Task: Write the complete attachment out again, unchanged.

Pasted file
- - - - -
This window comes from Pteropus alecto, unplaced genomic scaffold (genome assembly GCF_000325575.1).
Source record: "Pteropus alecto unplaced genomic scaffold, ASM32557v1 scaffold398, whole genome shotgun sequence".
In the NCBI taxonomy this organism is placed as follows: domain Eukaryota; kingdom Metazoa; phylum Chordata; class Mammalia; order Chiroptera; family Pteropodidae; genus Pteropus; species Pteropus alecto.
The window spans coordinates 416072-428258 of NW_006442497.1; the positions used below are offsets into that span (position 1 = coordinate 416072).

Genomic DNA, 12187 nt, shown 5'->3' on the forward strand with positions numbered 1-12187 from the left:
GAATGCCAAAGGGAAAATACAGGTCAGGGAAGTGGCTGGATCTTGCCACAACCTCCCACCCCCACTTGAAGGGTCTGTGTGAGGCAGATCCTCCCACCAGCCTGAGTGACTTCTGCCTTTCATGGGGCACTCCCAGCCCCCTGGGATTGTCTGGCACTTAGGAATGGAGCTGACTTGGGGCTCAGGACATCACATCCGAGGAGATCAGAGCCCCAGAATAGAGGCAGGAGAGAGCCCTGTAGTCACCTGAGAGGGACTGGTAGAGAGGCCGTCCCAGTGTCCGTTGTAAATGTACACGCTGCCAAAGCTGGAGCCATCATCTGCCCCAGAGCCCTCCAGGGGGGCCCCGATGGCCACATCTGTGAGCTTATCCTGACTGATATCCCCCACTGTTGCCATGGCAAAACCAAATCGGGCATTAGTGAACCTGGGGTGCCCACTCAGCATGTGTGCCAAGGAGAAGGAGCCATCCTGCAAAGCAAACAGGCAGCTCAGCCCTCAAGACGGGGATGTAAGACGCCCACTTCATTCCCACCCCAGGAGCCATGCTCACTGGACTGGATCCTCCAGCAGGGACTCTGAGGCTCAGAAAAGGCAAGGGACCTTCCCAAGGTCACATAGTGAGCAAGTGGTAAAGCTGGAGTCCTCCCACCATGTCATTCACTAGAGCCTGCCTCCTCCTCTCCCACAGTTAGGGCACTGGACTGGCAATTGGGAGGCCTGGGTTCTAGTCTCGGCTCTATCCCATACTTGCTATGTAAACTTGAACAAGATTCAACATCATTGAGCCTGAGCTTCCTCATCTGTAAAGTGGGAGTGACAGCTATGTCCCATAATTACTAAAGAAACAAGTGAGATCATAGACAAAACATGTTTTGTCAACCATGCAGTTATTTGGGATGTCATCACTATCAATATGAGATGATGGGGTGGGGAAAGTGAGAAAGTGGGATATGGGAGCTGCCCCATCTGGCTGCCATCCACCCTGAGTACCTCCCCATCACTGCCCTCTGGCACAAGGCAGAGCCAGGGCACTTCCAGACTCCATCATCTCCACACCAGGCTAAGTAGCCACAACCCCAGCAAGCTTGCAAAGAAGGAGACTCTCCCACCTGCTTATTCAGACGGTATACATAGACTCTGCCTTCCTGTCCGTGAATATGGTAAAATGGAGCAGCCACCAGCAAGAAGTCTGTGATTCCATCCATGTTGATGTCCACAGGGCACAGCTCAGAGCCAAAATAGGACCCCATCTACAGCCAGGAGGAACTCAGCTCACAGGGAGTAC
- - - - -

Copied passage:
This window comes from Pteropus alecto, unplaced genomic scaffold (genome assembly GCF_000325575.1).
Source record: "Pteropus alecto unplaced genomic scaffold, ASM32557v1 scaffold398, whole genome shotgun sequence".
In the NCBI taxonomy this organism is placed as follows: domain Eukaryota; kingdom Metazoa; phylum Chordata; class Mammalia; order Chiroptera; family Pteropodidae; genus Pteropus; species Pteropus alecto.
The window spans coordinates 416072-428258 of NW_006442497.1; the positions used below are offsets into that span (position 1 = coordinate 416072).

Genomic DNA, 12187 nt, shown 5'->3' on the forward strand with positions numbered 1-12187 from the left:
GAATGCCAAAGGGAAAATACAGGTCAGGGAAGTGGCTGGATCTTGCCACAACCTCCCACCCCCACTTGAAGGGTCTGTGTGAGGCAGATCCTCCCACCAGCCTGAGTGACTTCTGCCTTTCATGGGGCACTCCCAGCCCCCTGGGATTGTCTGGCACTTAGGAATGGAGCTGACTTGGGGCTCAGGACATCACATCCGAGGAGATCAGAGCCCCAGAATAGAGGCAGGAGAGAGCCCTGTAGTCACCTGAGAGGGACTGGTAGAGAGGCCGTCCCAGTGTCCGTTGTAAATGTACACGCTGCCAAAGCTGGAGCCATCATCTGCCCCAGAGCCCTCCAGGGGGGCCCCGATGGCCACATCTGTGAGCTTATCCTGACTGATATCCCCCACTGTTGCCATGGCAAAACCAAATCGGGCATTAGTGAACCTGGGGTGCCCACTCAGCATGTGTGCCAAGGAGAAGGAGCCATCCTGCAAAGCAAACAGGCAGCTCAGCCCTCAAGACGGGGATGTAAGACGCCCACTTCATTCCCACCCCAGGAGCCATGCTCACTGGACTGGATCCTCCAGCAGGGACTCTGAGGCTCAGAAAAGGCAAGGGACCTTCCCAAGGTCACATAGTGAGCAAGTGGTAAAGCTGGAGTCCTCCCACCATGTCATTCACTAGAGCCTGCCTCCTCCTCTCCCACAGTTAGGGCACTGGACTGGCAATTGGGAGGCCTGGGTTCTAGTCTCGGCTCTATCCCATACTTGCTATGTAAACTTGAACAAGATTCAACATCATTGAGCCTGAGCTTCCTCATCTGTAAAGTGGGAGTGACAGCTATGTCCCATAATTACTAAAGAAACAAGTGAGATCATAGACAAAACATGTTTTGTCAACCATGCAGTTATTTGGGATGTCATCACTATCAATATGAGATGATGGGGTGGGGAAAGTGAGAAAGTGGGATATGGGAGCTGCCCCATCTGGCTGCCATCCACCCTGAGTACCTCCCCATCACTGCCCTCTGGCACAAGGCAGAGCCAGGGCACTTCCAGACTCCATCATCTCCACACCAGGCTAAGTAGCCACAACCCCAGCAAGCTTGCAAAGAAGGAGACTCTCCCACCTGCTTATTCAGACGGTATACATAGACTCTGCCTTCCTGTCCGTGAATATGGTAAAATGGAGCAGCCACCAGCAAGAAGTCTGTGATTCCATCCATGTTGATGTCCACAGGGCACAGCTCAGAGCCAAAATAGGACCCCATCTACAGCCAGGAGGAACTCAGCTCACAGGGAGTAC